The Voiceover Life of Being in Two Places at Once
So, whilst hustling this new work and building this new career for myself, I still had to work insane hours in this day job too. How did I do this? Well from 6 pm until as late as midnight, I was working away at my business. It was like having two jobs. Sleep was like 4-5 hours daily, and diet was… well! Interesting. I had at least one healthy meal a day, but chocolate helped mentally, and sometimes when I was busy, I would eat where I could, so a sandwich and a packet of crisps would be a decent go-to! A lot of the things I did during my evening pushes I still do today, including:
- Auditioning for jobs
- Recording samples
- Marketing everywhere, reaching out and following up
- Building and writing content
- Networking and going to events
- Connecting with new contacts
- Taking workshops
- Listening to webinars
- and much, much more
The Prayers of a Voiceover Artist
I longed to become a parent but consistently feared the prospects of being a Dad who was not present due to his work. I had one prayer throughout my time toiling the day job in retail: ’’Lord, get me out of here before I become a parent.’’ Miraculously the week after I had left my full-time day job was the week I found out my wife had conceived. The timing was perfect. Whilst my wife was pregnant, I took another job which was much less in hours and stress, but things developed so much that by the time my daughter was born nine months later, I was working solely as a self-employed entrepreneur.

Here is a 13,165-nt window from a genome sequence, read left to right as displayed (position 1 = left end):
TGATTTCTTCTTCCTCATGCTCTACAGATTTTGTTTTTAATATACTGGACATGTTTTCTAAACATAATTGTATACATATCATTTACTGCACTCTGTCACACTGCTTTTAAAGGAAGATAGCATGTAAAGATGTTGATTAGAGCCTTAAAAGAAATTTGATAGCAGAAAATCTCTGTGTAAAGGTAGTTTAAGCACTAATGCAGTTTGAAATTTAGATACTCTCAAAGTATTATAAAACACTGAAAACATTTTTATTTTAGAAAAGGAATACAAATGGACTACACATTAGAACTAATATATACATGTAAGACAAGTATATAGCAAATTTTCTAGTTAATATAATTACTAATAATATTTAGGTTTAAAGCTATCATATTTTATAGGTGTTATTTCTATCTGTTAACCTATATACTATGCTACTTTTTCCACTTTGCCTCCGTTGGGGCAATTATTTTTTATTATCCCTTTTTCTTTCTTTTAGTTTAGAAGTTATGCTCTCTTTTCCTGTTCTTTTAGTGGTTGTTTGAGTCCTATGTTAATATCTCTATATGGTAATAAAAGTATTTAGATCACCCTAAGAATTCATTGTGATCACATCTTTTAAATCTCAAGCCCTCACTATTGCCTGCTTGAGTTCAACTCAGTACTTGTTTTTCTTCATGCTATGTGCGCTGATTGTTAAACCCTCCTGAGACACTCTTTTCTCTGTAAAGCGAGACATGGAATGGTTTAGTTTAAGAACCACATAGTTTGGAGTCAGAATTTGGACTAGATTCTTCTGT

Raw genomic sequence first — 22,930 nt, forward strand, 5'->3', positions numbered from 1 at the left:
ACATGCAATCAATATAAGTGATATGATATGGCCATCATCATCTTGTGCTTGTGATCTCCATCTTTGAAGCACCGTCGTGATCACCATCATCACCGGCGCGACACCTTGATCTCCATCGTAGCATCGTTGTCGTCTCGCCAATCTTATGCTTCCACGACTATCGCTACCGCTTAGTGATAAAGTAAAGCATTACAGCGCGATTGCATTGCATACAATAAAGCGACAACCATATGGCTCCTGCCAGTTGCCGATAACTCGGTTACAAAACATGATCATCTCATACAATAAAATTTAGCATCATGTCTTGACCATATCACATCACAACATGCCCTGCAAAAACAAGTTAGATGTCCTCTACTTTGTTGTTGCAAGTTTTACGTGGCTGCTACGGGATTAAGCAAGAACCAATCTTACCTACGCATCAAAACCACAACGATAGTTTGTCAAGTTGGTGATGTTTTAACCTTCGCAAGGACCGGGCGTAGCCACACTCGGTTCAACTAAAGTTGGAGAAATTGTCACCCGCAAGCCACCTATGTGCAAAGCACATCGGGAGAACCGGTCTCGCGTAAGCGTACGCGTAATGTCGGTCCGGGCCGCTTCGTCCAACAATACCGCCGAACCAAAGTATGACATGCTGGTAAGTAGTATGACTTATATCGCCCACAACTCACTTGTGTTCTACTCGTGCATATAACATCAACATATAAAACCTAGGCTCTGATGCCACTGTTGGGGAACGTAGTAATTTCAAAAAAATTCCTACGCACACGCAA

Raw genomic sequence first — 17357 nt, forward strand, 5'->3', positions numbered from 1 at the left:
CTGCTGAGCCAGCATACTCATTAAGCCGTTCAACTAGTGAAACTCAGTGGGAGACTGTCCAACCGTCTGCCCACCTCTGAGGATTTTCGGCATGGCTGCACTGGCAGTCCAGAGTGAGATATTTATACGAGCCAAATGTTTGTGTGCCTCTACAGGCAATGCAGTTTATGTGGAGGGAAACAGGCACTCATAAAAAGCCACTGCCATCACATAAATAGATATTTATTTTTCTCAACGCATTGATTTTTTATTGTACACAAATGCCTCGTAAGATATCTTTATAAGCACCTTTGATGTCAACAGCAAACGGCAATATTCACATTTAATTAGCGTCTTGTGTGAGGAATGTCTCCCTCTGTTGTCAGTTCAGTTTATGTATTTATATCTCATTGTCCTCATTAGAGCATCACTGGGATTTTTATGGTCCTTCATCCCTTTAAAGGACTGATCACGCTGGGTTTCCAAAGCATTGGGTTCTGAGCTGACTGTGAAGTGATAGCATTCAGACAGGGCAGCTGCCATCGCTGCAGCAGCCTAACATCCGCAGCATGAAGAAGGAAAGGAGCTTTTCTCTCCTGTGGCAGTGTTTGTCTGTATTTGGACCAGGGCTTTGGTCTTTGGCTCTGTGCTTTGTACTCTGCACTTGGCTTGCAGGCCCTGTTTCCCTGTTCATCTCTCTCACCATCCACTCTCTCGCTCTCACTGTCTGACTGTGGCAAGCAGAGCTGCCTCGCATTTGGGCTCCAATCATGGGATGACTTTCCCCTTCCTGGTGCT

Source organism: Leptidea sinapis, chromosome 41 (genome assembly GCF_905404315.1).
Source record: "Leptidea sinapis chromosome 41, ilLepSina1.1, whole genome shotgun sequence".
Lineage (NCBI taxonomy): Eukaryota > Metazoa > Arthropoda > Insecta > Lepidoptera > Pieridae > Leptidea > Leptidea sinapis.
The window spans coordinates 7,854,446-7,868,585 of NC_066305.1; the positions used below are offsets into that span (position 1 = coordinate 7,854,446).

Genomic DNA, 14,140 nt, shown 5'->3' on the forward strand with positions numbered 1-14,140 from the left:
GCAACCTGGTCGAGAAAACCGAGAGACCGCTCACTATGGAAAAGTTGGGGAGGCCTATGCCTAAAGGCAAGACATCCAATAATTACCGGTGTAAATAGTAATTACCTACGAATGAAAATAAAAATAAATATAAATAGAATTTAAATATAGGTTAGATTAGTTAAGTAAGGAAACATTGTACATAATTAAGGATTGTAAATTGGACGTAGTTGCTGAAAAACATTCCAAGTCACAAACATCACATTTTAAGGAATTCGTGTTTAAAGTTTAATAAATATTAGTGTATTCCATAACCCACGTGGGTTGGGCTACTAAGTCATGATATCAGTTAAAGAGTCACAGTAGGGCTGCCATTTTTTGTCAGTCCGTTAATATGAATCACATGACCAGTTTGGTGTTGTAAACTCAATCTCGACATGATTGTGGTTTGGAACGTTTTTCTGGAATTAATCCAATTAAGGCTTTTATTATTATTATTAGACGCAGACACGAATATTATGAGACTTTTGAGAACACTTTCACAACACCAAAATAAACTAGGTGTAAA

What’s Next in the Developing Voiceover Life?
My day is filled now with industry-relevant clients I offer numerous services to, but it all feeds back into a performance-based business. I spend some time every day developing content (like this, or my podcast ‘Faith and Famous’). I spend time working on client work. To no surprise I continue to audition and self-tape regularly. Everything I listed above I am still doing daily; marketing, networking, social media, developing my SEO and making friends. The only difference between now and then is I did more marketing in the past due to my desperation and now I am doing more work because I have built my foundation to a point where I can be self-sufficient as an entrepreneur.
The Dreams of Tomorrow as a Northern Voiceover Artist
I still dream of working more in voice over and in front of the camera. I am pleased to have worked in Anime this year and booked with Starbucks on screen. I love my ever-growing client list and the contacts and friends I have made. Tomorrow is unknown; it always is! But I feel so much excitement to see how this develops. What will my next job be? Who is the next friend I will make? Where can I add value? Who will I network and connect with? It’s unknown, but it is so exciting! As it says in Psalms 84:7, from glory to glory and strength to strength!